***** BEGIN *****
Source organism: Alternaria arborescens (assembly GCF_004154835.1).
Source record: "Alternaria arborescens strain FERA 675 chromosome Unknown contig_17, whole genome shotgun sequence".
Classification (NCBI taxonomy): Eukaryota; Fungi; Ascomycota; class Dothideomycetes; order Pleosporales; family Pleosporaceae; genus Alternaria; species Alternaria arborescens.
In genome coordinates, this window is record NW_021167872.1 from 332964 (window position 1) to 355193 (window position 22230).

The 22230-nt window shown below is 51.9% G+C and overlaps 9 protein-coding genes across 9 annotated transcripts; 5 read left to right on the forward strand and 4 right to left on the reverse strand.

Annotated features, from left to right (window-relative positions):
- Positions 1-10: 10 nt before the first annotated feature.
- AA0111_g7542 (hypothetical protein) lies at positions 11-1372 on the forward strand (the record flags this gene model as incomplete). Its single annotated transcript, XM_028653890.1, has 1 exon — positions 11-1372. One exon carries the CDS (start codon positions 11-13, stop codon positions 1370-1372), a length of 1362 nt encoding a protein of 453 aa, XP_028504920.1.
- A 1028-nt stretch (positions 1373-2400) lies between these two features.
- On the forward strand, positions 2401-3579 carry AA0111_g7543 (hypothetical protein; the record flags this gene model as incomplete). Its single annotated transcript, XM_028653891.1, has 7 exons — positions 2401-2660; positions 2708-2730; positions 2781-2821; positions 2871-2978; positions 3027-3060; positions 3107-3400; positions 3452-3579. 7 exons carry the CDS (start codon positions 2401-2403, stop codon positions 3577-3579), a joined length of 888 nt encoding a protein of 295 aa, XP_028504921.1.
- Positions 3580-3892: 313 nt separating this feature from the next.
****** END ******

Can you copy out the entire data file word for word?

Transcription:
Source organism: Alternaria arborescens (assembly GCF_004154835.1).
Source record: "Alternaria arborescens strain FERA 675 chromosome Unknown contig_17, whole genome shotgun sequence".
Classification (NCBI taxonomy): Eukaryota; Fungi; Ascomycota; class Dothideomycetes; order Pleosporales; family Pleosporaceae; genus Alternaria; species Alternaria arborescens.
In genome coordinates, this window is record NW_021167872.1 from 332964 (window position 1) to 355193 (window position 22230).

The 22230-nt window shown below is 51.9% G+C and overlaps 9 protein-coding genes across 9 annotated transcripts; 5 read left to right on the forward strand and 4 right to left on the reverse strand.

Annotated features, from left to right (window-relative positions):
- Positions 1-10: 10 nt before the first annotated feature.
- AA0111_g7542 (hypothetical protein) lies at positions 11-1372 on the forward strand (the record flags this gene model as incomplete). Its single annotated transcript, XM_028653890.1, has 1 exon — positions 11-1372. One exon carries the CDS (start codon positions 11-13, stop codon positions 1370-1372), a length of 1362 nt encoding a protein of 453 aa, XP_028504920.1.
- A 1028-nt stretch (positions 1373-2400) lies between these two features.
- On the forward strand, positions 2401-3579 carry AA0111_g7543 (hypothetical protein; the record flags this gene model as incomplete). Its single annotated transcript, XM_028653891.1, has 7 exons — positions 2401-2660; positions 2708-2730; positions 2781-2821; positions 2871-2978; positions 3027-3060; positions 3107-3400; positions 3452-3579. 7 exons carry the CDS (start codon positions 2401-2403, stop codon positions 3577-3579), a joined length of 888 nt encoding a protein of 295 aa, XP_028504921.1.
- Positions 3580-3892: 313 nt separating this feature from the next.